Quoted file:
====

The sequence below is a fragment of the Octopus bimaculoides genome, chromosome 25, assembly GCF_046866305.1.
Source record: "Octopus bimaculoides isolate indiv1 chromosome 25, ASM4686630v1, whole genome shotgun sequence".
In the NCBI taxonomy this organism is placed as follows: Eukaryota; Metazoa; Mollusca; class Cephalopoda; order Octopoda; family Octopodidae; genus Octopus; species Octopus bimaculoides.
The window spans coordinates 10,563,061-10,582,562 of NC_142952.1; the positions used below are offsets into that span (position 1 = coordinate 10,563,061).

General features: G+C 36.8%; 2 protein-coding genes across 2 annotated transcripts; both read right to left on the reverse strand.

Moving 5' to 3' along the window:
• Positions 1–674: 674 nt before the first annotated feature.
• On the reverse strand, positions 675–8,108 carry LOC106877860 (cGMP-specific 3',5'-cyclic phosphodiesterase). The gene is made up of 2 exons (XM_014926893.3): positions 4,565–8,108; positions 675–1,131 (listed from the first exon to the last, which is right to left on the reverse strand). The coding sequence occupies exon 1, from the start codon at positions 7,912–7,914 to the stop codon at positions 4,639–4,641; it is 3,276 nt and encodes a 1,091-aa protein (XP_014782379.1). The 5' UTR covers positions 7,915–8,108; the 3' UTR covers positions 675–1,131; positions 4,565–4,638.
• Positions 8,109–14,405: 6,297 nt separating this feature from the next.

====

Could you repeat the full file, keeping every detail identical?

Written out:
The sequence below is a fragment of the Octopus bimaculoides genome, chromosome 25, assembly GCF_046866305.1.
Source record: "Octopus bimaculoides isolate indiv1 chromosome 25, ASM4686630v1, whole genome shotgun sequence".
In the NCBI taxonomy this organism is placed as follows: Eukaryota; Metazoa; Mollusca; class Cephalopoda; order Octopoda; family Octopodidae; genus Octopus; species Octopus bimaculoides.
The window spans coordinates 10,563,061-10,582,562 of NC_142952.1; the positions used below are offsets into that span (position 1 = coordinate 10,563,061).

General features: G+C 36.8%; 2 protein-coding genes across 2 annotated transcripts; both read right to left on the reverse strand.

Moving 5' to 3' along the window:
• Positions 1–674: 674 nt before the first annotated feature.
• On the reverse strand, positions 675–8,108 carry LOC106877860 (cGMP-specific 3',5'-cyclic phosphodiesterase). The gene is made up of 2 exons (XM_014926893.3): positions 4,565–8,108; positions 675–1,131 (listed from the first exon to the last, which is right to left on the reverse strand). The coding sequence occupies exon 1, from the start codon at positions 7,912–7,914 to the stop codon at positions 4,639–4,641; it is 3,276 nt and encodes a 1,091-aa protein (XP_014782379.1). The 5' UTR covers positions 7,915–8,108; the 3' UTR covers positions 675–1,131; positions 4,565–4,638.
• Positions 8,109–14,405: 6,297 nt separating this feature from the next.